Carrier oils vs. essential oils: What’s the difference?

Carrier oils vs. essential oils:  What’s the difference?

Recently, I (Mandy) spoke with a woman who has a brand of natural personal products who told me that she uses essential oils in all her products.  When I asked her what essential oils she uses, she said confidently, “Rosehip!” I slumped my shoulders and shook my head (ok, not really) but I was definitely disheartened.  Here is a woman who claims to use essential oils in her products who is not using essential oils at all! Rosehip is not an essential oil. It is a carrier oil. Don’t get me wrong, there are plenty of benefits to rosehip; it’s just not an essential oil.  

If the difference between an essential oil and a carrier oil is confusing to this woman who makes natural products for a living, then it must be that much more confusing to the average person.  Don’t worry, we’re here to boil it down for you.

There are three key differences between an essential oil and a carrier oil:

  1. Essential oils have rapid volatility, meaning they evaporate into the air very quickly.  This is unlike other oils, such as almond oil, coconut oil, olive oil, etc. (which do not retain the natural smell of their original source as strongly) because these oils do not disperse as rapidly.  Think about composting. If you try to compost leftover salad with the salad dressing on it, the oil in the dressing will sit in the compost rather than evaporate (and it will smell rancid, too). That’s because these oils (those you use in salad dressings) are not volatile.  Essential oils will not do that.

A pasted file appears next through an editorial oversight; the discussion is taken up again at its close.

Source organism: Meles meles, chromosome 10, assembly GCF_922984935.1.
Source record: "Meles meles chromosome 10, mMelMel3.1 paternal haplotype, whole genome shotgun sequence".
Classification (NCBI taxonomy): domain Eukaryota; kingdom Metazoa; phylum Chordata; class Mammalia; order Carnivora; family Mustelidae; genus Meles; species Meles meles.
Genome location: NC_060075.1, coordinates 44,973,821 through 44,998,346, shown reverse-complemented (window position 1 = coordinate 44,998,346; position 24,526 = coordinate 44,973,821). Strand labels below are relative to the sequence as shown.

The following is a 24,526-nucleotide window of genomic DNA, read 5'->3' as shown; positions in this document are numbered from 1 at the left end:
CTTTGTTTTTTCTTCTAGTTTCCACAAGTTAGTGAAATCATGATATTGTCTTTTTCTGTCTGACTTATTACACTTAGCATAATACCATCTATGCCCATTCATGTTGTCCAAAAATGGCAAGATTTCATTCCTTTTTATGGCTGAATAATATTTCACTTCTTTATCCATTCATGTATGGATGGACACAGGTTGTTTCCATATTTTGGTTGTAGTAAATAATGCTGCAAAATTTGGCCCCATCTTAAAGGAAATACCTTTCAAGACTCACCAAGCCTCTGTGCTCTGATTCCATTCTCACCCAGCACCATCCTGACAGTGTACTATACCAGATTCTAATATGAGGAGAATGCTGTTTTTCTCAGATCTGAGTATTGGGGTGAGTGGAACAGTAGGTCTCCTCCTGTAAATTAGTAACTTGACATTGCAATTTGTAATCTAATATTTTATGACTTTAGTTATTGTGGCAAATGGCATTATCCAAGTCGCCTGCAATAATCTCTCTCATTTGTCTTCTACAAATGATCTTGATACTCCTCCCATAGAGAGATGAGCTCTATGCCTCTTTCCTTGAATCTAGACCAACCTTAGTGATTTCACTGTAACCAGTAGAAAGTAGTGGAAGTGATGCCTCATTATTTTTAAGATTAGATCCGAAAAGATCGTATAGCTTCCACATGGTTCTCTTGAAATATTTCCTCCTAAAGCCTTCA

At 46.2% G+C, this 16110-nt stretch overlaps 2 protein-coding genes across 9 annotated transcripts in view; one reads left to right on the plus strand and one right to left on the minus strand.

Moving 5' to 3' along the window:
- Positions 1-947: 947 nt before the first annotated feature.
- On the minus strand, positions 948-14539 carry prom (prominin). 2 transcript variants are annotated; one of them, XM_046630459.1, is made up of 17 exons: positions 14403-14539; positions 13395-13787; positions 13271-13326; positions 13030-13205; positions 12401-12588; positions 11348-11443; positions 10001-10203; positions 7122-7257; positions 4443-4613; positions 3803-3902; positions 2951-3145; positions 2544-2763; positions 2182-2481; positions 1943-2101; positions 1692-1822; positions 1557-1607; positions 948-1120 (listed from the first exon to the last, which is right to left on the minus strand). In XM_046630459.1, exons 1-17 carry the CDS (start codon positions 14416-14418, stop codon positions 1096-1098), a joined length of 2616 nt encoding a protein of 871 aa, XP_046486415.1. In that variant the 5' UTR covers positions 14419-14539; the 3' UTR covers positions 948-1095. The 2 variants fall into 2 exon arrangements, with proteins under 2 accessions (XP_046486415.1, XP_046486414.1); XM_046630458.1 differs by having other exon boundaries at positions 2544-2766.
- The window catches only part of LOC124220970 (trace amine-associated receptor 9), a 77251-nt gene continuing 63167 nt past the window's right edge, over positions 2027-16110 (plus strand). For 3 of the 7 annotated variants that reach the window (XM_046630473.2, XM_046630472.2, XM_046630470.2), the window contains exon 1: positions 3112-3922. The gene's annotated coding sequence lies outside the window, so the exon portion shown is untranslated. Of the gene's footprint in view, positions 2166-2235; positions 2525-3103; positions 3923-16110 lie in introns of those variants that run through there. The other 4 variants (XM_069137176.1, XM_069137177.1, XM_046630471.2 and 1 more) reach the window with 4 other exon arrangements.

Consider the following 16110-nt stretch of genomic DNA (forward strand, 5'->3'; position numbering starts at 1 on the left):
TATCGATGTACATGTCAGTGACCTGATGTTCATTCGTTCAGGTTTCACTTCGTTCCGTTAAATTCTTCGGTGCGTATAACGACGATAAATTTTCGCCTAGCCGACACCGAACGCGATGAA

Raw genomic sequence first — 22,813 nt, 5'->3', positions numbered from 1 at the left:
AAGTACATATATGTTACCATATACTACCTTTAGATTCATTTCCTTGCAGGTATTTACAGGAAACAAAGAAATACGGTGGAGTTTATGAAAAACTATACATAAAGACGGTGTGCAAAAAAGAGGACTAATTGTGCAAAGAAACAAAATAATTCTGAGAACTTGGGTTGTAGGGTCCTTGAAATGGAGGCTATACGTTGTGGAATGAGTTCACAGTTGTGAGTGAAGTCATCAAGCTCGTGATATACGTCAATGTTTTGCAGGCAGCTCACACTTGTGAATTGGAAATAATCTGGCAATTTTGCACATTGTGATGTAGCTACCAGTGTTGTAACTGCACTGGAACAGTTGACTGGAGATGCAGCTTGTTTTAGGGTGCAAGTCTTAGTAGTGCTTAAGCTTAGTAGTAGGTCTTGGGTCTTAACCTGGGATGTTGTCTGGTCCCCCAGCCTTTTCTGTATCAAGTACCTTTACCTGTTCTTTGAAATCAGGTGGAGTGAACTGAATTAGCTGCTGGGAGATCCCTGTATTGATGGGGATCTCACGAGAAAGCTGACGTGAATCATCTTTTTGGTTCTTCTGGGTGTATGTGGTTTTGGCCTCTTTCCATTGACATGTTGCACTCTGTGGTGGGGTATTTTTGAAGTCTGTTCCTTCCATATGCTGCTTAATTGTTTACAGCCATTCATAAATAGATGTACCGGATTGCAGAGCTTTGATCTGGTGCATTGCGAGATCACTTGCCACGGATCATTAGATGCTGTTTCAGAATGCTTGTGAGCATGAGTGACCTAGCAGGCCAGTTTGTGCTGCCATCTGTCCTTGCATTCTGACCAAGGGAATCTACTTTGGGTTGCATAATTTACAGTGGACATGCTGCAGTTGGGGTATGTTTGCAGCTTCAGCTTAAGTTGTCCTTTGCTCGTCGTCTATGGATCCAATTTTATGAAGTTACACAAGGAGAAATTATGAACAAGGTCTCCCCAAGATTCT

2. Essential oils are not fatty, but carrier oils are because they are usually derived from the fattier part of the botanical, like the seed, nut, or kernel.  So back to the salad. You know when you refrigerate salad dressing and the oil congeals and creates a layer on top?  That is the fatty part of the oil. This generally doesn’t happen with essential oils. While some essential oils do become thicker when they are cold, this is due to the plant’s waxes, not its fattiness. 
  3. It takes more of a botanical product to make an essential oil than it does to make a carrier oil.  Here are some examples for comparison sake. One full olive tree produces 3-4 liters of olive oil. While this is not very high yield, it is much higher than say, rose essential oil, which requires 2000 rose petals to yield one drop of rose essential oil or orange essential oil which takes about 200 oranges to make one 10ml bottle of orange essential oil! 

And yet, essential oils and carrier oils are complementary to one another, often used in conjunction with one another, especially when applying an essential oil on the skin. Author E. Joy Bowles explains this well in her book, The Chemistry of Aromatherapeutic Oils. Essential oils and carrier oils share the same molecular energy known as non-polarity, which means that they combine or mix well with one another, making carrier oils the perfect products to dilute the potency of essential oils.  We will talk more about dilution in the coming weeks, but for now, just know that there are very important differences between essential oils and fatty-based carrier oils, but these differences also make the two types of oils complementary when it comes to dilution for the purpose of application on your skin.

Until next week, keep diffusing dignity!

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